Christoper Arelt '85, M.B.A. '87 and Sebastian O'Kelly '86

Offbeat fishermen
November 30, 2006
Christoper Arelt '85, M.B.A. '87 and Sebastian O'Kelly '86, offbeat fishermen

Liz O'Kelly

If you're driving along an interstate and spot a couple of fly fishermen standing hip-deep in a runoff ditch, don't be surprised. They're probably readers of Christopher Arelt and Sebastian O'Kelly's sweetly subversive book, The Offbeat Angler, published this year by Flat Hammock Press.

Those intrepid fishermen might even be Arelt and O'Kelly (pictured, left to right). The co-authors avail themselves of a cast or two every chance they get.

One recent expedition preceded a reading at a bookstore in Madison, Connecticut. "I had scouted out a classic offbeat angling destination [while] out walking with my dog," says Arelt. "I came upon a remote pond. When Seb came up for the reading, we hiked out to it carrying an inflatable raft with a foot pump. And in that pond I caught a seven-and-a-half pound largemouth bass—one of the biggest fish I ever caught. For Connecticut, that's amazing, especially considering that the car noise from I-95 is very audible in the background."

At the reading that night, Arelt was still tingling from his catch—but he kept the pond's location secret. Not so hidden are some of the fishing holes described in the book, including power-plant outflows, Brooklyn's Gowanus Canal, and the Potomac River and C&O Canal in Washington.

The co-authors, who met as roommates at Duke, fished in the summertime in upstate New York, near O'Kelly's home, and took longer trips together over the years. These days, Arelt is an architect in Deep River, Connecticut. O'Kelly, who lives in Bethesda, Maryland, works as a lobbyist on Capitol Hill, where he has been known to take a fishing break at lunchtime.

The book was Arelt's idea. "Seb was trying to write political thrillers, and he was getting the door slammed in his face. He was bemoaning this, and I said, ‘Why not write about something closer to home? What about our wacky fishing adventures?'"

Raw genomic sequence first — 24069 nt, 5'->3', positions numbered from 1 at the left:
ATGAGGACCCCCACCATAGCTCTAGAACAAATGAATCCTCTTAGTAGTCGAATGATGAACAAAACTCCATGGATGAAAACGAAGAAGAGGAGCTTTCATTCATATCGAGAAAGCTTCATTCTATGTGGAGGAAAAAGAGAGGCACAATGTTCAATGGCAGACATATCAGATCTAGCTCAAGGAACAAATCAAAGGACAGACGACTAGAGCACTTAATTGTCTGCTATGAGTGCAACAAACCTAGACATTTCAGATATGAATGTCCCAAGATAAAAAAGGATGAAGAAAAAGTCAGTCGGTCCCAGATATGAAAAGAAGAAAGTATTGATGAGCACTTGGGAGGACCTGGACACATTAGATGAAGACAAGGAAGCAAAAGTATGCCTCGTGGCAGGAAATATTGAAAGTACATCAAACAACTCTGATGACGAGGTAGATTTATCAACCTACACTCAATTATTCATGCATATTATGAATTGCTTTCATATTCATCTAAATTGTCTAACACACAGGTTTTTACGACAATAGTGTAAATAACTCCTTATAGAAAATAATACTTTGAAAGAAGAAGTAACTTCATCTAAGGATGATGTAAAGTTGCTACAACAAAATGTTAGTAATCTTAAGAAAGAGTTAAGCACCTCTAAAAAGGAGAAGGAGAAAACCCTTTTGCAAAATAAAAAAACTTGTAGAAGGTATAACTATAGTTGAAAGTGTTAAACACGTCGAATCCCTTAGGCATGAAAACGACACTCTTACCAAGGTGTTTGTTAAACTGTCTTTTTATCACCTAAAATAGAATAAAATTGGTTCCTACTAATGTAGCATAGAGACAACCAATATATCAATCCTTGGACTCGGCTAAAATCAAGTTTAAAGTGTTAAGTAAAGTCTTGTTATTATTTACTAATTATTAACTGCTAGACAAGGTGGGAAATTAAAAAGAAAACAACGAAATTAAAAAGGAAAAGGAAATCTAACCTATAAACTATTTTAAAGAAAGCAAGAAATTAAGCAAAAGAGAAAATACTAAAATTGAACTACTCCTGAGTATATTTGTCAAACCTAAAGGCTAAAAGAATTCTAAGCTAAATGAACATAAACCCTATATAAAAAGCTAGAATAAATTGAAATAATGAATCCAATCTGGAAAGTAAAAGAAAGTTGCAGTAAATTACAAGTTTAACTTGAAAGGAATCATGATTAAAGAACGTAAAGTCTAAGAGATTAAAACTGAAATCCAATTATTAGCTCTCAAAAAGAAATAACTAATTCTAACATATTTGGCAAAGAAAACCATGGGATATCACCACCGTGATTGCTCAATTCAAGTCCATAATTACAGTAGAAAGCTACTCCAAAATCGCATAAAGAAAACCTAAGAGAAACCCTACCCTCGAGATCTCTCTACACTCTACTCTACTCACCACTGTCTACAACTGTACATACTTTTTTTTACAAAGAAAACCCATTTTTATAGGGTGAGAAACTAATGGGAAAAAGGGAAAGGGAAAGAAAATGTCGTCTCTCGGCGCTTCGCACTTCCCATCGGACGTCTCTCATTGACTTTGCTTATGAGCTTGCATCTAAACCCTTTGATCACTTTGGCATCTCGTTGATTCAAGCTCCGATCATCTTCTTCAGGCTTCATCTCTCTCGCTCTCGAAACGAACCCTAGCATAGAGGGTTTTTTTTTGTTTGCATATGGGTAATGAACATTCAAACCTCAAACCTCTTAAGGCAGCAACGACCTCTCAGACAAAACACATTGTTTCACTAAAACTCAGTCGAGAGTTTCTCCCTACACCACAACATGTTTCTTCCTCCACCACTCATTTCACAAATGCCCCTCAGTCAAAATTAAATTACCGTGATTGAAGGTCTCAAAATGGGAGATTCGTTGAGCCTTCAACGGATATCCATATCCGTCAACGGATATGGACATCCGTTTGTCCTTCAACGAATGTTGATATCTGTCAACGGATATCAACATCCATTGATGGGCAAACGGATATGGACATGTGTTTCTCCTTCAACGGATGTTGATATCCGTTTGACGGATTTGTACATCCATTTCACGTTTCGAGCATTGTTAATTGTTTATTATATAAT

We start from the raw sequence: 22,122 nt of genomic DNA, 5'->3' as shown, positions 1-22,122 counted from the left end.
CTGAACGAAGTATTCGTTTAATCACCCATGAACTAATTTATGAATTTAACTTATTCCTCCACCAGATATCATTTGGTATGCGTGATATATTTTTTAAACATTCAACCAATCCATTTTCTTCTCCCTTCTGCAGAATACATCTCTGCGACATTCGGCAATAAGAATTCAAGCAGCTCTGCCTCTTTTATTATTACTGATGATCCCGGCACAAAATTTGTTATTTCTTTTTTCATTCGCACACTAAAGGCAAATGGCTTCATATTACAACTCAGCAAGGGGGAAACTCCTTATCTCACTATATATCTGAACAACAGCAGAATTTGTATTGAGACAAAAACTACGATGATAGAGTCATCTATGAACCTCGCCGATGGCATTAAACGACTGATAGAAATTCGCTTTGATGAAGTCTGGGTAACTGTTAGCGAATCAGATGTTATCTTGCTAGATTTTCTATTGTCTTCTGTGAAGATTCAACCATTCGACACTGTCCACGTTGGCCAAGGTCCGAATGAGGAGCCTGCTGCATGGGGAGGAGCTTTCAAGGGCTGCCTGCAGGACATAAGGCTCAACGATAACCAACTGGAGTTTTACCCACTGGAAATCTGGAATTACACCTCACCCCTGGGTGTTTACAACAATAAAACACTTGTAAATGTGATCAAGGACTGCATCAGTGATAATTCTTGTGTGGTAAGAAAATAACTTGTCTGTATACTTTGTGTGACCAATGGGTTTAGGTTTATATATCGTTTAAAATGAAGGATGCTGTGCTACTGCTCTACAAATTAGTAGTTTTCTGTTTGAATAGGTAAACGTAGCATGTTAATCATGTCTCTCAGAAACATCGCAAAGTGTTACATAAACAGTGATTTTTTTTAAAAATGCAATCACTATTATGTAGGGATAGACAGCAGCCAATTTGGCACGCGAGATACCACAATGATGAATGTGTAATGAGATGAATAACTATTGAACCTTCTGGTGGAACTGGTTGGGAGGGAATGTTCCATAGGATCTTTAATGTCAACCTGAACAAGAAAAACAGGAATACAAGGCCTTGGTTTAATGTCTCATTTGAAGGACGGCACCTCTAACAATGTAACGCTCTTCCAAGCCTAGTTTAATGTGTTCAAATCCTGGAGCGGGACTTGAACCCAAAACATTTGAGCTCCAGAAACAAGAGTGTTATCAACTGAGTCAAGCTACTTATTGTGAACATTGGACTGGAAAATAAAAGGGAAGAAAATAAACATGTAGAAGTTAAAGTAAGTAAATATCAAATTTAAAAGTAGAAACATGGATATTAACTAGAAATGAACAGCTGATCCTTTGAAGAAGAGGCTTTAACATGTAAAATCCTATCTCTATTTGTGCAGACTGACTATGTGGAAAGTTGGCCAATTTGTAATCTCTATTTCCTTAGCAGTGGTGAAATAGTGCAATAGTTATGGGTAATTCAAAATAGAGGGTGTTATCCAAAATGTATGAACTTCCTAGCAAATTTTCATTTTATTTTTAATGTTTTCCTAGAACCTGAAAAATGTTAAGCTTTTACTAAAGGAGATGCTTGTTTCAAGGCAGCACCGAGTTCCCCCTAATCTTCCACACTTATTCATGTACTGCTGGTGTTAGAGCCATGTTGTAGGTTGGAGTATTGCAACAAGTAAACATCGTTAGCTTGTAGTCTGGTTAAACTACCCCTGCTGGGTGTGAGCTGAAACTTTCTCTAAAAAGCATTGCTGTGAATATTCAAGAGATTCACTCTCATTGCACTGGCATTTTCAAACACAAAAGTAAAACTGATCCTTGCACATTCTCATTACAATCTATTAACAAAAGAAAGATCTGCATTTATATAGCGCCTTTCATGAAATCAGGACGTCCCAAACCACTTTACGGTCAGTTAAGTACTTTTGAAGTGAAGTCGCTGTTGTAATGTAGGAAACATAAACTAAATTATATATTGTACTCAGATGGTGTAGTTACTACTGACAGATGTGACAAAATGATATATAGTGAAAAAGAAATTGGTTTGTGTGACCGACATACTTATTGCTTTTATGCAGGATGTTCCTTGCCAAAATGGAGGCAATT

The collaboration began. Each wrote essays for the collection, and Arelt contributed whimsical line drawings.

The Offbeat Angler has found a niche, even among avid fly fishermen—known as a purist bunch. It reached number one on Amazon.com's top sellers in the fishing category, and has gone back for a second printing. O'Kelly even spoke about the book at the Anglers Club of New York, which is "to fly fishing as Augusta is to golf—the high end of the high end," he says.

Another title may be in the works. "A lot of the fishing books out there are either instructional-scientific or philosophical musings on the river of life," says Arelt. "We keep it light. Our next book might be How to Fish Golf Course Ponds in the Dark. We're trying every angle, so to speak."

Fishing doesn't have to involve meticulous planning, O'Kelly says. "Ours is a quick-strike approach: Keep the gear minimal and at hand at all times. You never know when you'll be someplace and see a body of water. You can get your fishing fix in that way."

Case in point: While in Florida on business, O'Kelly had a six-hour window free. "A guy I met at a conference had bought the book and e-mailed me saying that if I was ever in central Florida there was a body of water right behind his in-laws' homeowner's association building that looked promising."

O'Kelly had packed his reel, some line, and a few flies and had carried on his fishing rod, so he headed for the development. "On my very first cast I caught the biggest largemouth bass of my life," he reports, "right in sight of the cabanas and the condos."

That's offbeat angling.